For every question you may ask, a range of strategies can be used. Begin exploring your possibilities by viewing the following energizing video, Networking Tips for College Students and Young People, by Hank Blank. He recommends the following modern and no-nonsense strategies:
- Hope is not a plan. You need a plan of action to achieve your networking goals.
- Keenly focus your activities on getting a job. Use all tools available to you.
- You need business cards. No ifs, ands, or buts.
- Register your own domain name. Find your favorite geek to build you a landing page. Keep building your site for the rest of your life.
- Attend networking events. Most of them offer student rates.
- Master Linkedin because that is what human resource departments use. Post updates.
- Think of your parents’ friends as databases. Leverage their knowledge and their willingness to help you.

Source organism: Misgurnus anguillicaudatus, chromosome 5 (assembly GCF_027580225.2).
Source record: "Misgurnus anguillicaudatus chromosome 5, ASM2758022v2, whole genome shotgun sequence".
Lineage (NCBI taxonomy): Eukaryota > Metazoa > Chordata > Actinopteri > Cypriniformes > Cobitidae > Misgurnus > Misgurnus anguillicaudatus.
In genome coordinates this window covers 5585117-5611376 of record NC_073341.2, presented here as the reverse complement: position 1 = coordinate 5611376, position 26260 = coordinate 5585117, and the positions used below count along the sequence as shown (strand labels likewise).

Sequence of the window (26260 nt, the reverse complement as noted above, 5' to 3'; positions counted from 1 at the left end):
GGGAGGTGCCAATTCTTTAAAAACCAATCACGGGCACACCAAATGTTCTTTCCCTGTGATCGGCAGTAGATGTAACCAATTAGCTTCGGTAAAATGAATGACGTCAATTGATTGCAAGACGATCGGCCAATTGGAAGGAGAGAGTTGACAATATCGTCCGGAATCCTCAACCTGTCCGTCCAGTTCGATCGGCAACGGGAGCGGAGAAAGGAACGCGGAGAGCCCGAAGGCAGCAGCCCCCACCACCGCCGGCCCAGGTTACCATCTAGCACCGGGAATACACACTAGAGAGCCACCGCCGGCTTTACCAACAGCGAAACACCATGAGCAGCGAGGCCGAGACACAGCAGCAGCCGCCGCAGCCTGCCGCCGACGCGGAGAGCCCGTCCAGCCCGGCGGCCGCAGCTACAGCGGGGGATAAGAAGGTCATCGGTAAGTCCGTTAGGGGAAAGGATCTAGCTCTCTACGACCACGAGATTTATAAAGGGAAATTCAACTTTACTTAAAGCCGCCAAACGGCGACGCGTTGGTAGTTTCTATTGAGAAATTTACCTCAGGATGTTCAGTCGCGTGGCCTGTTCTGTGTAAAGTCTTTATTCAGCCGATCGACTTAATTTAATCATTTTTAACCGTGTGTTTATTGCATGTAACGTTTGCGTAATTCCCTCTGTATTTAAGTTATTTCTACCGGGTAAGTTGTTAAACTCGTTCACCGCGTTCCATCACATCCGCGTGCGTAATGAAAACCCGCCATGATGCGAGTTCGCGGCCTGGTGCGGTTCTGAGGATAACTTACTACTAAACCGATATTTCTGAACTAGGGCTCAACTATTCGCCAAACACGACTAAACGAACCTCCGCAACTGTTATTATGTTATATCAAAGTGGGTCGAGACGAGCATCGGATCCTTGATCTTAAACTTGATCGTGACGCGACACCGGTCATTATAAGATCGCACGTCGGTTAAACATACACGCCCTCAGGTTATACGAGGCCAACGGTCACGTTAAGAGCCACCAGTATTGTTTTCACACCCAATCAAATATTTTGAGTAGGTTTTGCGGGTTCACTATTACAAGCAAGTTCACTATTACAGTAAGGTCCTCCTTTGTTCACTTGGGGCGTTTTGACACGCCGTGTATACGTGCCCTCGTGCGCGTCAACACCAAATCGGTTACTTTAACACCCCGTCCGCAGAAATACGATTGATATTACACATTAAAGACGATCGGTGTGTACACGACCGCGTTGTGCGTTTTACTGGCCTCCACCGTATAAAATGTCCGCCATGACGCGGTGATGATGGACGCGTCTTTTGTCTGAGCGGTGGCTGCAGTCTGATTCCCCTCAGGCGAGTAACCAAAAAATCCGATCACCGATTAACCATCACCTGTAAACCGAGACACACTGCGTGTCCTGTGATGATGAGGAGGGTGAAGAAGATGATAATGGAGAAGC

- Create the world you want to live in in the future by creating it today through your networking activity. These are the times to live in a world of “this is how I can help.”
See the LinkedIn for Students Web site.
International Student Series: Finding Work Using Your Networks
If you are an international student, or perhaps if English is not your native language, this video may especially appeal to you. It focuses on the importance of networking when looking for jobs and keeping an open mind. Simply talking to people can help you move from casual work to full-time employment.
. . . And More Strategies
Strategies at College
- Get to know your professors: Communicating with instructors is a valuable way to learn about a career and also get letters of reference if and when needed for a job. Professors can also give you leads on job openings, internships, and research possibilities. Most instructors will readily share information and insights with you. Get to know your instructors. They are a valuable part of your network.